Multiple studies using different detection methods and analytic criteria have demonstrated that PD-L1 expression on tumor cells and/or leukocytes in the TME may predict response to PD-1 pathway blockade. In some cancers, such as MSI colon cancer, PD-L1 is expressed predominantly on tumor-infiltrating monocytic cells rather than on tumor cells themselves (4), whereas we reported that PD-L1+ melanomas and head and neck cancers express PD-L1 on both tumor and monocytic cells (5, 6). A recent study suggests that leukocyte expression of PD-L1 is most predictive of response to an anti–PD-L1 antibody (7). Therefore, understanding TME factors that coordinately influence PD-L1 expression on tumor cells and/or leukocytes is essential to augmenting the clinical impact of anti–PD-1/PD-L1 therapies. Such factors may warrant further study as candidate biomarkers of clinical outcomes to PD-1 blockade, or as cotargets for developing synergistic combination therapies with anti–PD-1/PD-L1.
Materials and Methods
Forty-nine formalin-fixed paraffin-embedded (FFPE) melanoma specimens were characterized for PD-L1 expression by IHC as described (5), including four primary and 45 metastatic lesions. “PD-L1+” was defined as ≥5% of tumor cells showing cell surface staining with the murine anti-human PD-L1 mAb 5H1 (Lieping Chen, Yale University). The geographic association of PD-L1 expression with the presence of tumor-infiltrating lymphocytes (TILs) was also noted, and TILs were scored as none (0), mild (1), moderate (2), or severe (3) in intensity, as previously described (5). Eleven specimens were subjected to laser capture microdissection (LCM) followed by cDNA-mediated Annealing, Selection, extension and Ligation (DASL) microarray to profile differential gene expression between 5 PD-L1+ and 6 PD-L1(−) melanomas. Another set of 11 specimens, including four specimens previously assessed with microarray and 7 new cases, was used to validate differential expression of candidate genes with quantitative (q)RT-PCR, including 6 PD-L1+ cases and 5 PD-L1(−) specimens with TIL intensities similar to the original set (detailed in Supplementary Methods). A separate cohort of 8 lymph node metastases was used to develop amplified in situ hybridization (ISH) detection methods for LAG3 expression, and 25 lymph node metastases were used to investigate geographic relationships between tumor cell PD-L1 expression and TIL LAG-3 expression with IHC. Six specimens were each included in two cohorts. Studies were approved by the Institutional Review Board at the Johns Hopkins University School of Medicine.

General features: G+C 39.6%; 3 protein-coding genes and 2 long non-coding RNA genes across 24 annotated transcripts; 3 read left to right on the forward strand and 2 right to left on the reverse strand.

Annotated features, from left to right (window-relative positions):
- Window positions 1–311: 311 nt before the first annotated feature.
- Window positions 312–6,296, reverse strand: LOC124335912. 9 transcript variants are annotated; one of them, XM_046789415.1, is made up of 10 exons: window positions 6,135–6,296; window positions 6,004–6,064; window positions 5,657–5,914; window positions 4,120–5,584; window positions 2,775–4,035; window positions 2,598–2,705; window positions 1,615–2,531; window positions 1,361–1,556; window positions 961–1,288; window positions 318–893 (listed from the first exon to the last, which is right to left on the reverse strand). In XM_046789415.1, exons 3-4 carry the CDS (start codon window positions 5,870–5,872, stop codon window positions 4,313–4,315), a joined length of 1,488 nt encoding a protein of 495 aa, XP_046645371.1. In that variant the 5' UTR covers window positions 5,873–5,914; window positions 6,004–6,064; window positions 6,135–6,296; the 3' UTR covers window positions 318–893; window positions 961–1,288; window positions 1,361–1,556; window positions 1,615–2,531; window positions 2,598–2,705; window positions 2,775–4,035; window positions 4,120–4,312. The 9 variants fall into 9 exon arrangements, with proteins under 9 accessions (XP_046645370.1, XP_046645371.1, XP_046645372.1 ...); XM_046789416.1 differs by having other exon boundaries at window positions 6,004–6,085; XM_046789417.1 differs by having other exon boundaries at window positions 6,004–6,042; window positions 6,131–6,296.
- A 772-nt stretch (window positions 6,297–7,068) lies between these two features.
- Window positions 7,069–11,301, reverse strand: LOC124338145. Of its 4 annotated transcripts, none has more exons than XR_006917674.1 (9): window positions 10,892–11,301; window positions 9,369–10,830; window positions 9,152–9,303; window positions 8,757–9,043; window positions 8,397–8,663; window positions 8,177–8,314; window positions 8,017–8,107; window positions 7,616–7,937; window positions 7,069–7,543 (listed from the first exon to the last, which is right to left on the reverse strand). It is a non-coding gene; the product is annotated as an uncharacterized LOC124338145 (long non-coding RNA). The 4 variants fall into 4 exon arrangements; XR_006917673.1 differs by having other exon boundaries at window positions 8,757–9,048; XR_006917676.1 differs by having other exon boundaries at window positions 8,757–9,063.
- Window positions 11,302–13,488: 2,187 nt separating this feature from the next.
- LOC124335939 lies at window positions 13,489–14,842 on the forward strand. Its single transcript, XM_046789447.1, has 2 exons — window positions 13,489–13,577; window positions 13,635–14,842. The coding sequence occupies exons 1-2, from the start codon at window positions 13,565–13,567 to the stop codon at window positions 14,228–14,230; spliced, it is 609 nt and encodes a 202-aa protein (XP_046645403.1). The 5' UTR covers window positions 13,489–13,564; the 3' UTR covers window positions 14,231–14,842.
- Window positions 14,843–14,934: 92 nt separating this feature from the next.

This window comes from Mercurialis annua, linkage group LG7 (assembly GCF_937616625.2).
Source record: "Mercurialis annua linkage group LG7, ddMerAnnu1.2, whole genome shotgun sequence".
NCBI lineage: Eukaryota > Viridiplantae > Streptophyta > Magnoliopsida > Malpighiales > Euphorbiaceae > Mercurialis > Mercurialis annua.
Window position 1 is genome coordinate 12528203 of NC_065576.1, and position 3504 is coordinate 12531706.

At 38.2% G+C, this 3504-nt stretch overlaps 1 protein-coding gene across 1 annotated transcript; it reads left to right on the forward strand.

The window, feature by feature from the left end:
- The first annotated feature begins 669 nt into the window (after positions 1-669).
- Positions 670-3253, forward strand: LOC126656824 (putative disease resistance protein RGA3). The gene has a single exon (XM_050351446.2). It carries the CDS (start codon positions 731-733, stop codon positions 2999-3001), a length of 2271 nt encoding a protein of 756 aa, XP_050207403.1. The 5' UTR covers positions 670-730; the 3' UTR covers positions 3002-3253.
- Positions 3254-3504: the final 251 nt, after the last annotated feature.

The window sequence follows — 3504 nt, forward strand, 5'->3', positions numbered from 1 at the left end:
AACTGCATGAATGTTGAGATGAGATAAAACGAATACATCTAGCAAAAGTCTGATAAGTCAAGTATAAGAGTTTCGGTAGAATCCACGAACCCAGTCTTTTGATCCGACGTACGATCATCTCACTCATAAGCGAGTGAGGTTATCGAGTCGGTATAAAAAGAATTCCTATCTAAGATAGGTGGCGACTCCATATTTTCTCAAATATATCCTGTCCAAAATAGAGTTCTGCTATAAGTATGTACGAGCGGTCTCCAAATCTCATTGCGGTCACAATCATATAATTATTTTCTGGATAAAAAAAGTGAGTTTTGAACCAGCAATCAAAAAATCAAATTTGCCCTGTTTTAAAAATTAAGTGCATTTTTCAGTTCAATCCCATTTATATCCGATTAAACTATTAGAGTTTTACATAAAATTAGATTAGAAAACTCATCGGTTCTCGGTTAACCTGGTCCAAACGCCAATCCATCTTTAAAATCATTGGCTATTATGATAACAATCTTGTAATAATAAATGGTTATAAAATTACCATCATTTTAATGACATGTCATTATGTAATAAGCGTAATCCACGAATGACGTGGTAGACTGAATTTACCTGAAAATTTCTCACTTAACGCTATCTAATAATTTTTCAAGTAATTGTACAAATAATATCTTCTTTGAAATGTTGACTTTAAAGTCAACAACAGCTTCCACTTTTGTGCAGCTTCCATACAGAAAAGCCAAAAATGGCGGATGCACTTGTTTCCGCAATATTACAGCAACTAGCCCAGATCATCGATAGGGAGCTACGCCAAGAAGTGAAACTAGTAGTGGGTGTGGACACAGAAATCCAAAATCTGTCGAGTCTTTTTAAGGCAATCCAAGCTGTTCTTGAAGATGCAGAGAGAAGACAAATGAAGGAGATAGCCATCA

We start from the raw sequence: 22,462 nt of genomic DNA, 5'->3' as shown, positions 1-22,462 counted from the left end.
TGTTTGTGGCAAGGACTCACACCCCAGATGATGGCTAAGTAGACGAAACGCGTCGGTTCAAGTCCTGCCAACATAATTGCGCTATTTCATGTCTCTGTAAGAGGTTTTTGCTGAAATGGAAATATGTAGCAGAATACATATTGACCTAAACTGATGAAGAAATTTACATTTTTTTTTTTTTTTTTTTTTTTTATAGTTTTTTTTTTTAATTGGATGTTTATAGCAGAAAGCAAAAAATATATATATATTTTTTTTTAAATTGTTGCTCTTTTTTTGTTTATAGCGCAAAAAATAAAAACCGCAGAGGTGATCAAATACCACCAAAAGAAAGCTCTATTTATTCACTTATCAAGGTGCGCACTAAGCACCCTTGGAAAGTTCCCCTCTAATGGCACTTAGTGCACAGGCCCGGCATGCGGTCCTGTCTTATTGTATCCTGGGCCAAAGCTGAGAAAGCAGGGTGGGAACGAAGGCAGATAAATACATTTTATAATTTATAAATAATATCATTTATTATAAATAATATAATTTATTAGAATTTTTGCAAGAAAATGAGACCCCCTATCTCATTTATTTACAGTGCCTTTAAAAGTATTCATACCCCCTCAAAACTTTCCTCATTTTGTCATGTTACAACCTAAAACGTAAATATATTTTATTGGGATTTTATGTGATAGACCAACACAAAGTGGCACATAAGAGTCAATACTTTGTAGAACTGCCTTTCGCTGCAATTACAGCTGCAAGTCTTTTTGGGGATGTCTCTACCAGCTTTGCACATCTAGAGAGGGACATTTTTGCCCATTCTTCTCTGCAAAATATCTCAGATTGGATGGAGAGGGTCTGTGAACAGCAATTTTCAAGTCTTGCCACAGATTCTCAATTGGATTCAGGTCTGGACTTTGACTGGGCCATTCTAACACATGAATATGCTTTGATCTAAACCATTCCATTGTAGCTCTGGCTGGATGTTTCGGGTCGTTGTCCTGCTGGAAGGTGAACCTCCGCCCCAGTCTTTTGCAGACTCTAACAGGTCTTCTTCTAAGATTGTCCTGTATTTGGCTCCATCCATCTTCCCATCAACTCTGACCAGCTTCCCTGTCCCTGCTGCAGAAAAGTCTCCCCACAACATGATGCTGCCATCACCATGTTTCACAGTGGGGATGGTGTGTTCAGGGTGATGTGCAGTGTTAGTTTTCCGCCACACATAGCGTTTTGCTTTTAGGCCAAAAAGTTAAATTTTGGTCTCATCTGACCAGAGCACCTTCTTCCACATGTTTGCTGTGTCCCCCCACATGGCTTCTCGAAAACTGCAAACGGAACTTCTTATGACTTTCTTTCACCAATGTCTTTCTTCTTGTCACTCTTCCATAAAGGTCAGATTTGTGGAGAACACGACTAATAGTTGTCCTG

Laser capture microdissection and RNA isolation
Tumor cells and neighboring immune infiltrates (lymphocytes and macrophages) were excised from FFPE melanoma specimens with LCM, avoiding necrotic areas. RNA was isolated as previously described using the High Pure RNA Paraffin Kit (Roche Diagnostics; ref. 5). For PD-L1+ tumors, IHC on neighboring tissue sections was used to identify areas of PD-L1 expression for excision. For PD-L1(−)tumors, regions of tumor and associated infiltrating immune cells were sampled.